Families Should Be Protected From This Kind Of Treatment
On February 24th, Jonathan Diaby sat ready to return to the match between his team, the Marquis de Jonquiere, and their opponents, the Petroliers du Nord.
But when a fan of the opposing team tapped on the glass barrier between Diaby and the crowd, the game took an ugly turn.
A white fan brought up racist monkey pictures on his phone to attack Diaby’s humanity, implying there was a resemblance.
Other fans joined in. The taunts grew louder and more hurtful. Very quickly, their racist insults were unleashed onto his family in the stands.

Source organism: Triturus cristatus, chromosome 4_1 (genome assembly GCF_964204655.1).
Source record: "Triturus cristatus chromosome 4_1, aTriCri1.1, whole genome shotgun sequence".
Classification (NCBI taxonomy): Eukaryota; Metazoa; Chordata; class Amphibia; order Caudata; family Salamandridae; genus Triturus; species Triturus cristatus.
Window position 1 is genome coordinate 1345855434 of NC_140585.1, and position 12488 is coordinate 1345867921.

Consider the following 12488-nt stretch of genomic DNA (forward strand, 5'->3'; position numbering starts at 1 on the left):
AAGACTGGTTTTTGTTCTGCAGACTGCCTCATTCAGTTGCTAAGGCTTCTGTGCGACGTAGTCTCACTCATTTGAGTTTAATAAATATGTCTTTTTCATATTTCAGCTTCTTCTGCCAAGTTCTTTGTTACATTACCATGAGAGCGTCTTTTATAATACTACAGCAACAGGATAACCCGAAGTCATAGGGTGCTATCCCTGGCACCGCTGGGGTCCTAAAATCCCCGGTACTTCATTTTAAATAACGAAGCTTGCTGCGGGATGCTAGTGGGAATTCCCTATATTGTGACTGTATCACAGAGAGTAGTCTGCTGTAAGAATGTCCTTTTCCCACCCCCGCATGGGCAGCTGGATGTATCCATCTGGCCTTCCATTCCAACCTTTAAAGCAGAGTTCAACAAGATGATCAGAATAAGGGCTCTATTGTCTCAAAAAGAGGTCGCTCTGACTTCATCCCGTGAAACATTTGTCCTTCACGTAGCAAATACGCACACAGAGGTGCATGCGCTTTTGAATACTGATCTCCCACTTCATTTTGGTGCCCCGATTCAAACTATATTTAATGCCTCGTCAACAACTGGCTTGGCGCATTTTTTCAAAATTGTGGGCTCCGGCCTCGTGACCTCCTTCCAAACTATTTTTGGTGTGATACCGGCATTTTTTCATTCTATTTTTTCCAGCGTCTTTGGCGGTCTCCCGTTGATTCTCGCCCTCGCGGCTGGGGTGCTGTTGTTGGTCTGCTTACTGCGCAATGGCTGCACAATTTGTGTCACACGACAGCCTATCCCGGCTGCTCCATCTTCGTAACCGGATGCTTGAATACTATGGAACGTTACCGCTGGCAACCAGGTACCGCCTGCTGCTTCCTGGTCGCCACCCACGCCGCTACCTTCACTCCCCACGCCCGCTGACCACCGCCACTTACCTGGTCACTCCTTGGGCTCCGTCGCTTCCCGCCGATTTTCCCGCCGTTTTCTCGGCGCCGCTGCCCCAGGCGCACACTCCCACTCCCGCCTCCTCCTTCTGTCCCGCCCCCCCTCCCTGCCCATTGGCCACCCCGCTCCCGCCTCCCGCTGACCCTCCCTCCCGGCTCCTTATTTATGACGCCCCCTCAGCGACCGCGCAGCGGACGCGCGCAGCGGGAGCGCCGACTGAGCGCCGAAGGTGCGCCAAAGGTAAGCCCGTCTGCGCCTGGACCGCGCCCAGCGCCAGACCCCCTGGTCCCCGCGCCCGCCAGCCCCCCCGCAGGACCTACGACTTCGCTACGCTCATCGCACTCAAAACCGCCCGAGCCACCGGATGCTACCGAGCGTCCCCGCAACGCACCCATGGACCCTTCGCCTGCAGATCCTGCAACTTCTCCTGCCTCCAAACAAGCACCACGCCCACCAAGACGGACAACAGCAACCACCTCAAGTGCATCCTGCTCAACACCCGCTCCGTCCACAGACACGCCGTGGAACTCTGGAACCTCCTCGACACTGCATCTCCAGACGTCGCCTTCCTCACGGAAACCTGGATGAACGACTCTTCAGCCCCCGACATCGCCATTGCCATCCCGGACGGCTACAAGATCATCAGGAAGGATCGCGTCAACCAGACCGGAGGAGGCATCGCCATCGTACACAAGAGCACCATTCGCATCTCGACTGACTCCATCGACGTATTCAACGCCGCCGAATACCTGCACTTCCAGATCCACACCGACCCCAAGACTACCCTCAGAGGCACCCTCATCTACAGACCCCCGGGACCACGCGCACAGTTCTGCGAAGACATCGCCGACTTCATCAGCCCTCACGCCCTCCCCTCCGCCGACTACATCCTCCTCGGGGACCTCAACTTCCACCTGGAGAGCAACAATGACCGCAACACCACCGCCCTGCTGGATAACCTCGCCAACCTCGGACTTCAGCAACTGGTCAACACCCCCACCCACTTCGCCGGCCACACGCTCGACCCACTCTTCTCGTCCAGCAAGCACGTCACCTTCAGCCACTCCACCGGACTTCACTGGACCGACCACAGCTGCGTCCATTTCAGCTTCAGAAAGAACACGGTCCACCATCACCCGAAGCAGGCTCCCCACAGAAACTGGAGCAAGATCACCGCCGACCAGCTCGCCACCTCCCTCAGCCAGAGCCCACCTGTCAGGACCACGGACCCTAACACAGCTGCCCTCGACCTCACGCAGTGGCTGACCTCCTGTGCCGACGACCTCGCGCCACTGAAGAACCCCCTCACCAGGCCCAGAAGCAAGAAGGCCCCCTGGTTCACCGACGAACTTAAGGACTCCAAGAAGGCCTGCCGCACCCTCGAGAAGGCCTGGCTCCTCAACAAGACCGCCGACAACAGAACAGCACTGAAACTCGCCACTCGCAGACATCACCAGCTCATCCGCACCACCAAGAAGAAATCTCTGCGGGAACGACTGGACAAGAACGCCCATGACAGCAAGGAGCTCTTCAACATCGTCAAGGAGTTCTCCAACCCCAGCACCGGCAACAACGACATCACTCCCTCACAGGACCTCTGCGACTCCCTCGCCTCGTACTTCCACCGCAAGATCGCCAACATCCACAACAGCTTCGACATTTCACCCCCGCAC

Diaby’s sister and girlfriend helplessly endured being called “baboons” and “negroes,” while his father was told to “go back home” and that “he had no business in this country.” Once fans violated Diaby’s father’s personal space by picking at his hair, the three decided to remove themselves from the racist situation and leave.
Security never ejected the fans from the venue, since “nobody threw any punches.” Thankfully, Diaby has allies on both teams ready to defend him and his family’s human rights.
The owner of the league condemned the bigotry in a video broadcast, and both coaches are seeking to ban the guilty fans from future games.
Although the incident left his family shaken and Diaby in tears, it’s clear that fans will continue treating Black players and their families horribly unless real consequences are set up to prevent it.
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